We all need to seriously address our use of plastic
Imagine a Leatherback Turtle swimming in the sea off the coast of Ireland. The species is the largest of all living turtles and is differentiated from other modern sea turtles by its lack of a bony shell; instead, its back is covered by leathery skin, hence its name.
These turtles come here from the Caribbean. In the past, it was believed that the animals that turned up here were vagrants; individuals that were lost, carried far from their home range by the Gulf Stream. It is now known that they are annual migrants that come to our shores to hunt the jellyfish that are plentiful here during the summer months.
Once they have gorged themselves on the sea's summer bounty in our temperate region, females make the long trek back home to lay under cover of darkness on a handful of traditional tropical nesting beaches in the Caribbean, South America and Gabon in Central Africa.
Very little is known of the species' lifespan. Experts on sea turtles reckon their life expectancy probably lies somewhere in the range 30-100 years. It is therefore possible that one individual Leatherback Turtle may make the annual visit to our coastal waters many times during its lifetime.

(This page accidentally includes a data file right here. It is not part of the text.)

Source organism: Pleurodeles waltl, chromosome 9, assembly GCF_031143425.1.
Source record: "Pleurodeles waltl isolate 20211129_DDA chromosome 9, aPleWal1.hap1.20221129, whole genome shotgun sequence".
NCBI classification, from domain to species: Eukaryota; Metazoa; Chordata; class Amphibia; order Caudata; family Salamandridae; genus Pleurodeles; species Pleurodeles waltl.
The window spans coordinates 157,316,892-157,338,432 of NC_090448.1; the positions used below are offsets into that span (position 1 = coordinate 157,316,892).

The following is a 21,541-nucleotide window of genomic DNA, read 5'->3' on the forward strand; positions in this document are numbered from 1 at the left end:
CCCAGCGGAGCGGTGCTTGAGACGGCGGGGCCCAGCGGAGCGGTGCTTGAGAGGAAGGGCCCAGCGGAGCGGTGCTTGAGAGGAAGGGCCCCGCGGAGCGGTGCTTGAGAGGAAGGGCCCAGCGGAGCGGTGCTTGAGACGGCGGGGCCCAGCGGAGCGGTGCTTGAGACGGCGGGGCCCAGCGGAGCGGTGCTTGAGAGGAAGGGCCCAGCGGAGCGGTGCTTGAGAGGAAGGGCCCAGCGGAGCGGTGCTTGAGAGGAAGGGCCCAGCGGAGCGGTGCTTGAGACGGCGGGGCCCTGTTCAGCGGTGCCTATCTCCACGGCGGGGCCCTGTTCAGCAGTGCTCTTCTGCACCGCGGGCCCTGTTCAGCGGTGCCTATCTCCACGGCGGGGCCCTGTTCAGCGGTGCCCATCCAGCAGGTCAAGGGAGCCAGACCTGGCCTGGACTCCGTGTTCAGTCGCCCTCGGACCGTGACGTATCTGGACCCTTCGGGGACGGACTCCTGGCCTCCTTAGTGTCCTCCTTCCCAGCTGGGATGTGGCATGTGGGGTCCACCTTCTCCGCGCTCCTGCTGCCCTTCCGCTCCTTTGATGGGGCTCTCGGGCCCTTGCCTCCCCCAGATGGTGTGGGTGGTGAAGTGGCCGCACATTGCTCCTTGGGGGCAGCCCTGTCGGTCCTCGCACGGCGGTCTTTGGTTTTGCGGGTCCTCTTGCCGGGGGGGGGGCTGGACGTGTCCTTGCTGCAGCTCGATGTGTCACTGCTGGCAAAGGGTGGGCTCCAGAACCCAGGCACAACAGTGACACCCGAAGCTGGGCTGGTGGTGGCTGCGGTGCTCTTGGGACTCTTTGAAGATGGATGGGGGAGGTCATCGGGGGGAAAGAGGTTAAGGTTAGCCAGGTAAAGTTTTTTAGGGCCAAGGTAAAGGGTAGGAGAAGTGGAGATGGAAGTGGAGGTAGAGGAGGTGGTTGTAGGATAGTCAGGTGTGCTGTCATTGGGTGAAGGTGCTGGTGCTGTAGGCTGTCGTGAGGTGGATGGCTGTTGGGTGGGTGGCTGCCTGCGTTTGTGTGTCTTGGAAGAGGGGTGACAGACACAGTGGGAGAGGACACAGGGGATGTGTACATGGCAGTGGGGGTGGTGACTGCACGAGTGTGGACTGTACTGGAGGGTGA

Now imagine, if you will, a plastic bag floating in the sea. The bag is inclined to sink to the sea bed, but it has a bit of air trapped in it, so it stays afloat, bobbing gently along in midwater. Its handles hang down like the tentacles of a jellyfish.
An unsuspecting Leatherback Turtle mistakes the plastic bag for a jellyfish, grabs it in its mouth and attempts to swallow it. The bag gets stuck in its throat and being an air-breathing animal, it chokes to death. The animal's remains get washed up on the shore, the offending plastic bag protruding from its lifeless mouth.
Today, 5th June, is World Environment Day, the United Nation's principal vehicle for encouraging awareness and action for the protection of our shared global environment.
Each year, World Environment Day has a new theme that focuses attention on a particularly pressing environmental concern. The theme for 2018 is beating plastic pollution, one of the biggest environmental challenges of our time.
On this special day we are all encouraged to reflect on our use of plastic and what each of us can do to contribute to reducing pollution and to saving the very many creatures, like the Leatherback Turtle, that depend on clean seas.
New Ross Standard